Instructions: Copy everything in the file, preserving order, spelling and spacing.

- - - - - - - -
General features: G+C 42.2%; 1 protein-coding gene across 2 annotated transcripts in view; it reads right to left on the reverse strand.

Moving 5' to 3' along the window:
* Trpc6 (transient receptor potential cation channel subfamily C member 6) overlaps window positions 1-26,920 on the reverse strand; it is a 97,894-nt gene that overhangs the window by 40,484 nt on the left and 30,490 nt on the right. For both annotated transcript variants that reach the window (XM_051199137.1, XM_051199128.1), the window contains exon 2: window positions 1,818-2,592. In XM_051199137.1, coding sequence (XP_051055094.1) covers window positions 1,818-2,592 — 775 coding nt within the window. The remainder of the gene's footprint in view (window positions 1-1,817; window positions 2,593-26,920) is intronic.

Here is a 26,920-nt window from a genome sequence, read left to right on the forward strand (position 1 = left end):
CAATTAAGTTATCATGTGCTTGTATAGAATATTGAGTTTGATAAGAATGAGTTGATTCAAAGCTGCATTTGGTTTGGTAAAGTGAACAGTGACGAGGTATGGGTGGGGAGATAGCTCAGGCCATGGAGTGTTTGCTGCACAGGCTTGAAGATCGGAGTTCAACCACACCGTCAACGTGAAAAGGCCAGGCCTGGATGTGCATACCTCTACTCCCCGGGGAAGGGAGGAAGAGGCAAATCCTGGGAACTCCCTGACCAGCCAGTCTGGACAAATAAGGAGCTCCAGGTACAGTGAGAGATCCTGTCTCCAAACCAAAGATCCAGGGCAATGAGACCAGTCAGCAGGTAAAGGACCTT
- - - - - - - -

General features: G+C 42.2%; 1 protein-coding gene across 2 annotated transcripts in view; it reads right to left on the reverse strand.

Moving 5' to 3' along the window:
* Trpc6 (transient receptor potential cation channel subfamily C member 6) overlaps window positions 1-26,920 on the reverse strand; it is a 97,894-nt gene that overhangs the window by 40,484 nt on the left and 30,490 nt on the right. For both annotated transcript variants that reach the window (XM_051199137.1, XM_051199128.1), the window contains exon 2: window positions 1,818-2,592. In XM_051199137.1, coding sequence (XP_051055094.1) covers window positions 1,818-2,592 — 775 coding nt within the window. The remainder of the gene's footprint in view (window positions 1-1,817; window positions 2,593-26,920) is intronic.

Here is a 26,920-nt window from a genome sequence, read left to right on the forward strand (position 1 = left end):
CAATTAAGTTATCATGTGCTTGTATAGAATATTGAGTTTGATAAGAATGAGTTGATTCAAAGCTGCATTTGGTTTGGTAAAGTGAACAGTGACGAGGTATGGGTGGGGAGATAGCTCAGGCCATGGAGTGTTTGCTGCACAGGCTTGAAGATCGGAGTTCAACCACACCGTCAACGTGAAAAGGCCAGGCCTGGATGTGCATACCTCTACTCCCCGGGGAAGGGAGGAAGAGGCAAATCCTGGGAACTCCCTGACCAGCCAGTCTGGACAAATAAGGAGCTCCAGGTACAGTGAGAGATCCTGTCTCCAAACCAAAGATCCAGGGCAATGAGACCAGTCAGCAGGTAAAGGACCTT